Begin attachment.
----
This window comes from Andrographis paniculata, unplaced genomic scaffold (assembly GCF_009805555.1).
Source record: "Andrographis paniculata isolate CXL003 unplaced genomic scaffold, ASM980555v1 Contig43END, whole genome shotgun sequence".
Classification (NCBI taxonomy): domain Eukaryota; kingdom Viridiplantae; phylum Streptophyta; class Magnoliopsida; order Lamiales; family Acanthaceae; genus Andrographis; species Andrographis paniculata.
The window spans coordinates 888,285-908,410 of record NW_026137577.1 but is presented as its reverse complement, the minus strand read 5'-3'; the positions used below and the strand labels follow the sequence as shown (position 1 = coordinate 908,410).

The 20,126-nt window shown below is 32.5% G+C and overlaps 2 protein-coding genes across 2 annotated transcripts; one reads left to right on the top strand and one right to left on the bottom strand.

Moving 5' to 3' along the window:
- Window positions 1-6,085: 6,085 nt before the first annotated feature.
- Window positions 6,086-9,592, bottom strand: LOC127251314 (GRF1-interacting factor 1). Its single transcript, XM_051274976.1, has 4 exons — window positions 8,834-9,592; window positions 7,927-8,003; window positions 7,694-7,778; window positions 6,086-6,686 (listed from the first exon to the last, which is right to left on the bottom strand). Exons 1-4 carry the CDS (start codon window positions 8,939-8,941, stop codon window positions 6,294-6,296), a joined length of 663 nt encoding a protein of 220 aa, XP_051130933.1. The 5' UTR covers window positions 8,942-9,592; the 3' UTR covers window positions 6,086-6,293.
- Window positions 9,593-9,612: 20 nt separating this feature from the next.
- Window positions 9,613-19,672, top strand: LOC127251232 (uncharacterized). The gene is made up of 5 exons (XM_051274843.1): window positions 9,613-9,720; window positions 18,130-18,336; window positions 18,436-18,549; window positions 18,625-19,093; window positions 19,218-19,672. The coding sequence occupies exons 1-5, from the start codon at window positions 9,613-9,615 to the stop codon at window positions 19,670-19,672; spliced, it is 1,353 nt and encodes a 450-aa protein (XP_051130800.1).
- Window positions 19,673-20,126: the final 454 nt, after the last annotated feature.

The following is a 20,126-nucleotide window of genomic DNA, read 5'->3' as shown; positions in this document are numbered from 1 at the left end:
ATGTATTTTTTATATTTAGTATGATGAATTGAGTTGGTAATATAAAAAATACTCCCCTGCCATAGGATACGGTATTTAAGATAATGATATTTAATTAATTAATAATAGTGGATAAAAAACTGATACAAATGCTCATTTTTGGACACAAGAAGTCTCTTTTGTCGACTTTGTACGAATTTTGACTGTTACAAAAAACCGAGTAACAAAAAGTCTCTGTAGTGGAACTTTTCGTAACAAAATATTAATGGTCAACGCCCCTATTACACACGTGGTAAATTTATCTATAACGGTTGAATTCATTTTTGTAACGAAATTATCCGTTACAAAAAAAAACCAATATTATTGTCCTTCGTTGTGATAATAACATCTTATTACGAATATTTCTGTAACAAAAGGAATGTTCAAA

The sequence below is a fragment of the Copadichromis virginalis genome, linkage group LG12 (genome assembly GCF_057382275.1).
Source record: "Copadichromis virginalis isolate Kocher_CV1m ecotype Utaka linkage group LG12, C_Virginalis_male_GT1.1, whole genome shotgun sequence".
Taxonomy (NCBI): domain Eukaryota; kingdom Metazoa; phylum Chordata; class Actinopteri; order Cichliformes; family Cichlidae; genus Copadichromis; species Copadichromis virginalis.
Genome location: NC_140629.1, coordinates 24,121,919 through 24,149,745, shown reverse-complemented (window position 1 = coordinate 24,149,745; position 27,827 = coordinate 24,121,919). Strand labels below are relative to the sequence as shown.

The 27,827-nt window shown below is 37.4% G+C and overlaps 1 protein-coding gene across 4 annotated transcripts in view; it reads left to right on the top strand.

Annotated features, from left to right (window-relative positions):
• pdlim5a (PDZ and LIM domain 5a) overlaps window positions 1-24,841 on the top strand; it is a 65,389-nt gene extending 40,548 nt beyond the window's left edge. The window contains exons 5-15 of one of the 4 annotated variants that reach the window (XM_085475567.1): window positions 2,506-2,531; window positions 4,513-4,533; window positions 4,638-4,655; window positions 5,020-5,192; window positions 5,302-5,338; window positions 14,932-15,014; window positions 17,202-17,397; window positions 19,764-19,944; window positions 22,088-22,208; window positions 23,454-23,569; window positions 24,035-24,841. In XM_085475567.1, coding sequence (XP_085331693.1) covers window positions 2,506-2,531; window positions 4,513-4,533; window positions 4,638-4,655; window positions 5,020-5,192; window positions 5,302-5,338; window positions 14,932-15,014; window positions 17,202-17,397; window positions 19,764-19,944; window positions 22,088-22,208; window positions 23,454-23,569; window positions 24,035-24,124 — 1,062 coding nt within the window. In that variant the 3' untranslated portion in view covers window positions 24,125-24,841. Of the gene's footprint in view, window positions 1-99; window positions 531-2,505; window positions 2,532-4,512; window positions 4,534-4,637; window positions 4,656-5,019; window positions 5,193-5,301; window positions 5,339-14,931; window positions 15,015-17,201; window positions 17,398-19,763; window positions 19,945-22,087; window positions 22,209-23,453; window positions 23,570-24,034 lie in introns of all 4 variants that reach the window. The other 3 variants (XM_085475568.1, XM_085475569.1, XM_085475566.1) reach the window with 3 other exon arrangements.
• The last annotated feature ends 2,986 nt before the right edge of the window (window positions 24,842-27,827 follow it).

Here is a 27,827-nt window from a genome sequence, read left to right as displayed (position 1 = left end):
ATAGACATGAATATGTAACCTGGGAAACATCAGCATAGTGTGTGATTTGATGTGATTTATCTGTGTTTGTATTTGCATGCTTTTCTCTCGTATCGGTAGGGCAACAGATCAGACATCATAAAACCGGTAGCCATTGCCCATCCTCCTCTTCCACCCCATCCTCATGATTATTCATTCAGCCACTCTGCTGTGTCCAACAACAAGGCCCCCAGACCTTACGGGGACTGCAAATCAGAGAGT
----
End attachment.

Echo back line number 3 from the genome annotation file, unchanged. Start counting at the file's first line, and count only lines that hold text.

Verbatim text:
Classification (NCBI taxonomy): domain Eukaryota; kingdom Viridiplantae; phylum Streptophyta; class Magnoliopsida; order Lamiales; family Acanthaceae; genus Andrographis; species Andrographis paniculata.